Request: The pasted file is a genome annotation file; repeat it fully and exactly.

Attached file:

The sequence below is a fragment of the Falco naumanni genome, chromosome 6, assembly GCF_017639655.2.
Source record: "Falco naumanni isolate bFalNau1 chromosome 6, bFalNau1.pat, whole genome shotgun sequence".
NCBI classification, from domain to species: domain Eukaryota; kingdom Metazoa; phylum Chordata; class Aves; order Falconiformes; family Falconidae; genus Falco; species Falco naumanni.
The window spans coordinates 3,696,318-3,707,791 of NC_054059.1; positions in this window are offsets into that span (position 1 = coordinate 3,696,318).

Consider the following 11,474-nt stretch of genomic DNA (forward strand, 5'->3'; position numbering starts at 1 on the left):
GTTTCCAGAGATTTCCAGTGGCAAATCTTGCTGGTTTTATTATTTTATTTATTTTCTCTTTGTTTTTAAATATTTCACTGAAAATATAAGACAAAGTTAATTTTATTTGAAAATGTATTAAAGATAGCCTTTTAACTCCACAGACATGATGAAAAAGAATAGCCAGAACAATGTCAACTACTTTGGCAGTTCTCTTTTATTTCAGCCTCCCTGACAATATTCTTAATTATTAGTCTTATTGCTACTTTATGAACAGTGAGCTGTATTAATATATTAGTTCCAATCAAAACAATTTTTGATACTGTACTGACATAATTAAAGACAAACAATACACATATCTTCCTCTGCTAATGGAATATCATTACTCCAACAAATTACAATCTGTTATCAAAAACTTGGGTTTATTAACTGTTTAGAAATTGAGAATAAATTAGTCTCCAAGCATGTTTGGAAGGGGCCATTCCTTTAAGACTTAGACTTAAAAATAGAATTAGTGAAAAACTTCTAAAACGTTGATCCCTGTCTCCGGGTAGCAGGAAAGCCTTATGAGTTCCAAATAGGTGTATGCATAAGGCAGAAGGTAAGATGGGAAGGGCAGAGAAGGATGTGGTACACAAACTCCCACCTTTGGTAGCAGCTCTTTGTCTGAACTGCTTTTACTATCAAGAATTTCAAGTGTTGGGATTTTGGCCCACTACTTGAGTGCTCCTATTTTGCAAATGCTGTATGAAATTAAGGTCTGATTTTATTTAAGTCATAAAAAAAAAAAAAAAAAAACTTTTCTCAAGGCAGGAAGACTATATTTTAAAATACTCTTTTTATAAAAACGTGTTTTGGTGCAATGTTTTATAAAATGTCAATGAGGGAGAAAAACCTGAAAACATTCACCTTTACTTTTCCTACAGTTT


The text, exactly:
The sequence below is a fragment of the Falco naumanni genome, chromosome 6, assembly GCF_017639655.2.
Source record: "Falco naumanni isolate bFalNau1 chromosome 6, bFalNau1.pat, whole genome shotgun sequence".
NCBI classification, from domain to species: domain Eukaryota; kingdom Metazoa; phylum Chordata; class Aves; order Falconiformes; family Falconidae; genus Falco; species Falco naumanni.
The window spans coordinates 3,696,318-3,707,791 of NC_054059.1; positions in this window are offsets into that span (position 1 = coordinate 3,696,318).

Consider the following 11,474-nt stretch of genomic DNA (forward strand, 5'->3'; position numbering starts at 1 on the left):
GTTTCCAGAGATTTCCAGTGGCAAATCTTGCTGGTTTTATTATTTTATTTATTTTCTCTTTGTTTTTAAATATTTCACTGAAAATATAAGACAAAGTTAATTTTATTTGAAAATGTATTAAAGATAGCCTTTTAACTCCACAGACATGATGAAAAAGAATAGCCAGAACAATGTCAACTACTTTGGCAGTTCTCTTTTATTTCAGCCTCCCTGACAATATTCTTAATTATTAGTCTTATTGCTACTTTATGAACAGTGAGCTGTATTAATATATTAGTTCCAATCAAAACAATTTTTGATACTGTACTGACATAATTAAAGACAAACAATACACATATCTTCCTCTGCTAATGGAATATCATTACTCCAACAAATTACAATCTGTTATCAAAAACTTGGGTTTATTAACTGTTTAGAAATTGAGAATAAATTAGTCTCCAAGCATGTTTGGAAGGGGCCATTCCTTTAAGACTTAGACTTAAAAATAGAATTAGTGAAAAACTTCTAAAACGTTGATCCCTGTCTCCGGGTAGCAGGAAAGCCTTATGAGTTCCAAATAGGTGTATGCATAAGGCAGAAGGTAAGATGGGAAGGGCAGAGAAGGATGTGGTACACAAACTCCCACCTTTGGTAGCAGCTCTTTGTCTGAACTGCTTTTACTATCAAGAATTTCAAGTGTTGGGATTTTGGCCCACTACTTGAGTGCTCCTATTTTGCAAATGCTGTATGAAATTAAGGTCTGATTTTATTTAAGTCATAAAAAAAAAAAAAAAAAAACTTTTCTCAAGGCAGGAAGACTATATTTTAAAATACTCTTTTTATAAAAACGTGTTTTGGTGCAATGTTTTATAAAATGTCAATGAGGGAGAAAAACCTGAAAACATTCACCTTTACTTTTCCTACAGTTT